Political Ads from Conservatives and NDP Divide Voters in Canada

The latest television political advertisements released in Canada have served to reinforce the negative connotations that the two main parties wish to maintain about their closest rival, a new Angus Reid Public Opinion poll has found.

The online survey of a representative national sample of 1,000 Canadian adults showed respondents the political ads that have been created by the two parties (“Mulcair’s NDP” by the Conservatives and “Stephen Harper’s solution” by the New Democrats), in the official language of their choice, and asked them several questions about the advertisements and specific statements made in them.

“Mulcair’s NDP”

After watching this ad from the Conservative Party, about two-in-five Canadians (41%) call it deceiving, but a similar proportion also brands it informative (39%). At least three-in-ten respondents think this ad is unfair (33%), useless (31%) and offensive (30%), and 26 per cent think it is untrue.

British Columbians (45%) are more likely to find the ad deceiving, while practically one-in-four Albertans (23%) call it fair and honest.

Respondents who voted for the Conservatives in the May 2011 federal election say the ad is informative (50%), true (33%) and fair (33%), while those who supported the NDP in the last ballot call it deceiving (59%), unfair (46%) and untrue (40%).

The views of Liberal Party voters are similar to those of NDP voters, with Grit supporters using words like deceiving (56%), unfair (47%), offensive (42%) and untrue (also 42%) to describe the ad.

“Stephen Harper’s solution”

After watching this ad from the New Democratic Party (NDP), more than a third of Canadians deem it informative (44%) and true (36%), but large proportions also consider it deceiving (35%) and unfair (28%).

Quebecers (48%) and British Columbians (46%) are more likely to find the ad informative, whereas Albertans are more likely to call it deceiving (46%) and unfair (40%).

Conservative voters in 2011 are clearly dismayed at the ad, with 62 per cent calling it deceiving and 42 per cent claiming it is untrue. Conversely, NDP voters describe the ad as true (55%) and informative (54%).

Once again, Liberal voters are closer to the NDP when assessing the advertisement, with most Grit voters finding the ad informative (56%) and true (49%).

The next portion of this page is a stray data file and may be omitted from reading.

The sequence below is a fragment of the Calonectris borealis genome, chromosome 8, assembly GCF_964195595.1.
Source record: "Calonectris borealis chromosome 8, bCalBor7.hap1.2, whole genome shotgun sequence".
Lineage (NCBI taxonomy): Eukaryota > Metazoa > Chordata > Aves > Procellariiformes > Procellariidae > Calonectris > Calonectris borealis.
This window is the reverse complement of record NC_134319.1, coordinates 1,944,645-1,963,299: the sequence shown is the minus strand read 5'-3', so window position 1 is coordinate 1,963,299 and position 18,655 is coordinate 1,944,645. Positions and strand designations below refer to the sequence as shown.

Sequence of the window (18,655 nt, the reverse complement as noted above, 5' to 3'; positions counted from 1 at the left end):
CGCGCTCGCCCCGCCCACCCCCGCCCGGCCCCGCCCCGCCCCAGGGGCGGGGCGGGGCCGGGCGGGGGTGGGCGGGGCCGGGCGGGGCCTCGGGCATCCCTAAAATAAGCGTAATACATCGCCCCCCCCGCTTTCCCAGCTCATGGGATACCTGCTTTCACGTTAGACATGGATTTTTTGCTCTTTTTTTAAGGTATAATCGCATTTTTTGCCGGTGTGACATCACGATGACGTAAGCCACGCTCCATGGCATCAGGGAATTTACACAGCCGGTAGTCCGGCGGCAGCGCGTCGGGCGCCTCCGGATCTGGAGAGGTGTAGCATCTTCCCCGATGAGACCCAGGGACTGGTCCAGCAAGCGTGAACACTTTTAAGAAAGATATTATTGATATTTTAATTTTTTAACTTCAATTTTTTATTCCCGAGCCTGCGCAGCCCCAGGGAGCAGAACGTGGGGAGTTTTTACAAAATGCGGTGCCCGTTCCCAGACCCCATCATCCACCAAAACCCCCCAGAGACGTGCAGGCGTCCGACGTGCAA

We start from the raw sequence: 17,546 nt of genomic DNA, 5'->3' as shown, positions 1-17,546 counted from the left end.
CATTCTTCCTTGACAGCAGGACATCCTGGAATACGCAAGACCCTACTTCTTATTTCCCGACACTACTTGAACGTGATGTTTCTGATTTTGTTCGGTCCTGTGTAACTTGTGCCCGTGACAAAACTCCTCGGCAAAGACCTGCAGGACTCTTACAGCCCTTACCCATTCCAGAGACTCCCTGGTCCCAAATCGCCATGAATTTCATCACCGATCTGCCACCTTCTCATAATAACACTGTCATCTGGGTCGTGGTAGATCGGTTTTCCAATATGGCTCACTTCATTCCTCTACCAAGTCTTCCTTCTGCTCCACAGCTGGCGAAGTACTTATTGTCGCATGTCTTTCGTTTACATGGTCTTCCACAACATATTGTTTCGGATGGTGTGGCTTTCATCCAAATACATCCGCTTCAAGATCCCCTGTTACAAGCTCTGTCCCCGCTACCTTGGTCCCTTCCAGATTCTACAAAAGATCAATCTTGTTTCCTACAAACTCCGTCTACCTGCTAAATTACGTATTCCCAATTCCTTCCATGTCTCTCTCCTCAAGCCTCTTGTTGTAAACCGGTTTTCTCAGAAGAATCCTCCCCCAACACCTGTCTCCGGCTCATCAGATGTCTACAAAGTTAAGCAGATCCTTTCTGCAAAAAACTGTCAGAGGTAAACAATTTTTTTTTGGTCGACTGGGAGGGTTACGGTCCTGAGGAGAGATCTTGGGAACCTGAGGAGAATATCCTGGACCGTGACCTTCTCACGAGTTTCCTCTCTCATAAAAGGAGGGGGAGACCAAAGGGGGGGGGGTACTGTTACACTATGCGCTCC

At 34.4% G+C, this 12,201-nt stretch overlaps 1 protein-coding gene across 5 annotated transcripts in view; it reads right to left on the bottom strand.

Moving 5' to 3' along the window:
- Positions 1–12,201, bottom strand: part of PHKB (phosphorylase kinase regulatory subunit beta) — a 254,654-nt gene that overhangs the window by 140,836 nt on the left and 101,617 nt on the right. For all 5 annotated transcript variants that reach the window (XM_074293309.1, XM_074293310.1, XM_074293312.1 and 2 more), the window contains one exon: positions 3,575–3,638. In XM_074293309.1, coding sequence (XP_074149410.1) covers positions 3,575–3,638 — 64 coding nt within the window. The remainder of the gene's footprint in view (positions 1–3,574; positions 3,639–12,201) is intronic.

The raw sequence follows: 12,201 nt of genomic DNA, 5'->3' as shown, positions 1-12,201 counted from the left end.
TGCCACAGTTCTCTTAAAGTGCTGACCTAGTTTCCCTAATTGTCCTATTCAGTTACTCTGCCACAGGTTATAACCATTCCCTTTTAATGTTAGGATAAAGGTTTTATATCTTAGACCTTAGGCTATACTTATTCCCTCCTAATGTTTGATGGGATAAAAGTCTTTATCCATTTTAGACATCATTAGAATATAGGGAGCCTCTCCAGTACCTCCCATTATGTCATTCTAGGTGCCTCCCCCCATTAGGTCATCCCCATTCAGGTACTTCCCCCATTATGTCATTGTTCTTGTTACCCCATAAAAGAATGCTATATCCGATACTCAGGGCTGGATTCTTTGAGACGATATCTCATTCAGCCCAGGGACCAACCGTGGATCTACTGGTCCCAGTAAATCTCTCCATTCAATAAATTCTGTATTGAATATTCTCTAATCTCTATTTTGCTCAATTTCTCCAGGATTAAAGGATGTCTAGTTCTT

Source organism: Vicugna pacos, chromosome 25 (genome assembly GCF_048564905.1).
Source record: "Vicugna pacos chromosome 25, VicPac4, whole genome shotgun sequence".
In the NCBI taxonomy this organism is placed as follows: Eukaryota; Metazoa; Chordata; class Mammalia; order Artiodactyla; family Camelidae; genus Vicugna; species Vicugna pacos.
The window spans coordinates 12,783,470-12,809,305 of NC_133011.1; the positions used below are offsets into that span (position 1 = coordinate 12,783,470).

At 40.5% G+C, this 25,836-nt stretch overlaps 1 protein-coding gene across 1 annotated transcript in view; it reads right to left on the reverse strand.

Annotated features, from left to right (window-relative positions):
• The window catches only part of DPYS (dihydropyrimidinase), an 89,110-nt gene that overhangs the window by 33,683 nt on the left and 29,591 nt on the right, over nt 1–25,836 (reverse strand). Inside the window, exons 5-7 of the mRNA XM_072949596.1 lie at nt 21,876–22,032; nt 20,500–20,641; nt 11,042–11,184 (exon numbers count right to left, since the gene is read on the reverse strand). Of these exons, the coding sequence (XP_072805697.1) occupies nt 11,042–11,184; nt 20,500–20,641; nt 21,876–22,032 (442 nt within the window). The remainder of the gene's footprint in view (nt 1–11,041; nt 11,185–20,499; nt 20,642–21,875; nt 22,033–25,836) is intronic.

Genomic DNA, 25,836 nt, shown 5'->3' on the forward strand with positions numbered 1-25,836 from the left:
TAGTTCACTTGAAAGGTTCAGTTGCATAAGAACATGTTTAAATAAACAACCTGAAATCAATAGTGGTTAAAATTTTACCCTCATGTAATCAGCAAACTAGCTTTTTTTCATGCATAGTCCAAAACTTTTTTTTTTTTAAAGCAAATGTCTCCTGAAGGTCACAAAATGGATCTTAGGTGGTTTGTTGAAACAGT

The two main messages espoused in the ads resonated differently across the country. Quebecers (56%) and Atlantic Canadians (56%) agree with the view that the Conservatives have created the worst deficit in Canadian history, compared to just 39 per cent of respondents in Alberta. Conversely, the notion that the NDP means risky economic theories is shared by more than half of Albertans (54%), but only 36 per cent in Quebec.

Across the country, 36 per cent of respondents say they have confidence in Stephen Harper’s leadership. The Prime Minister’s highest rating is found in Alberta (55%) and the lowest in Quebec (24%).

The level of confidence in Thomas Mulcair’s leadership stands at 31 per cent nationally. The Official Opposition leader gets good marks in Quebec (52%) and low numbers in Alberta (15%).

Three-in-five Liberal voters (63%) believe the Conservatives have created the worst deficit in Canadian history, and 39 per cent side with the notion that the NDP means risky economic theories. Liberals are also more likely to express confidence in Mulcair’s leadership (34%) than in Harper’s (16%).


The ads definitely serve to both keep the supporters of the two main parties engaged, and irk their counterparts. New Democrats believe the Tory ad is unfair, and Conservatives feel the same way about the NDP ad.

Still, it’s important to look at how other past voters react to these advertisements. The views of supporters of the Liberal Party and the Green Party are similar to those of New Democrats, particularly on the deficit and on the low confidence expressed in Stephen Harper’s leadership.

Green voters hold the same level of confidence in Thomas Mulcair (63%) that New Democrats give their current leader.

Full Report, Detailed Tables and Methodology (PDF)

Methodology: From August 14 to August 15, 2012, Angus Reid Public Opinion conducted an online survey among 1,000 randomly selected Canadian adults who are Angus Reid Forum panellists. The margin of error—which measures sampling variability—is +/- 2.5%, 19 times out of 20. The results have been statistically weighted according to the most current education, age, gender and region Census data to ensure a sample representative of the entire adult population of Canada. Discrepancies in or between totals are due to rounding.